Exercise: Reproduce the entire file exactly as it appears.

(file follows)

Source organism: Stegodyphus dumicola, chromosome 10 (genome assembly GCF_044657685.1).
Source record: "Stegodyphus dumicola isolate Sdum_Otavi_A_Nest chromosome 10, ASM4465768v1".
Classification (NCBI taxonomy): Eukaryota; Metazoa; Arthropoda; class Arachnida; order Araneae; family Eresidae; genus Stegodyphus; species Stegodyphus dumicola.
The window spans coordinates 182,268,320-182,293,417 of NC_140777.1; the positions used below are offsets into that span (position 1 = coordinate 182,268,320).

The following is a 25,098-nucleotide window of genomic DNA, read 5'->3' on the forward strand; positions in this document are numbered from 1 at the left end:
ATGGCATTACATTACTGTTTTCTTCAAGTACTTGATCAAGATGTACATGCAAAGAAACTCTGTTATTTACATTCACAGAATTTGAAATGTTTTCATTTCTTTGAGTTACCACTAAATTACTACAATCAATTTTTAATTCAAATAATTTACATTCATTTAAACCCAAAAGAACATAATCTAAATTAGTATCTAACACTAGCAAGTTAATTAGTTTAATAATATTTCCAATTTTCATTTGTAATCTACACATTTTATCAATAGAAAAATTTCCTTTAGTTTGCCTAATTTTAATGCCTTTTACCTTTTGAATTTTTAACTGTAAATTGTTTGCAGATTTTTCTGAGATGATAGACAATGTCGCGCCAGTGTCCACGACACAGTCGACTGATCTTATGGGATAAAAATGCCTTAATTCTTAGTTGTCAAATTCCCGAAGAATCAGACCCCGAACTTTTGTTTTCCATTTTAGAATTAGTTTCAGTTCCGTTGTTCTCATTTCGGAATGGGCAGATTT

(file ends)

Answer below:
Source organism: Stegodyphus dumicola, chromosome 10 (genome assembly GCF_044657685.1).
Source record: "Stegodyphus dumicola isolate Sdum_Otavi_A_Nest chromosome 10, ASM4465768v1".
Classification (NCBI taxonomy): Eukaryota; Metazoa; Arthropoda; class Arachnida; order Araneae; family Eresidae; genus Stegodyphus; species Stegodyphus dumicola.
The window spans coordinates 182,268,320-182,293,417 of NC_140777.1; the positions used below are offsets into that span (position 1 = coordinate 182,268,320).

The following is a 25,098-nucleotide window of genomic DNA, read 5'->3' on the forward strand; positions in this document are numbered from 1 at the left end:
ATGGCATTACATTACTGTTTTCTTCAAGTACTTGATCAAGATGTACATGCAAAGAAACTCTGTTATTTACATTCACAGAATTTGAAATGTTTTCATTTCTTTGAGTTACCACTAAATTACTACAATCAATTTTTAATTCAAATAATTTACATTCATTTAAACCCAAAAGAACATAATCTAAATTAGTATCTAACACTAGCAAGTTAATTAGTTTAATAATATTTCCAATTTTCATTTGTAATCTACACATTTTATCAATAGAAAAATTTCCTTTAGTTTGCCTAATTTTAATGCCTTTTACCTTTTGAATTTTTAACTGTAAATTGTTTGCAGATTTTTCTGAGATGATAGACAATGTCGCGCCAGTGTCCACGACACAGTCGACTGATCTTATGGGATAAAAATGCCTTAATTCTTAGTTGTCAAATTCCCGAAGAATCAGACCCCGAACTTTTGTTTTCCATTTTAGAATTAGTTTCAGTTCCGTTGTTCTCATTTCGGAATGGGCAGATTT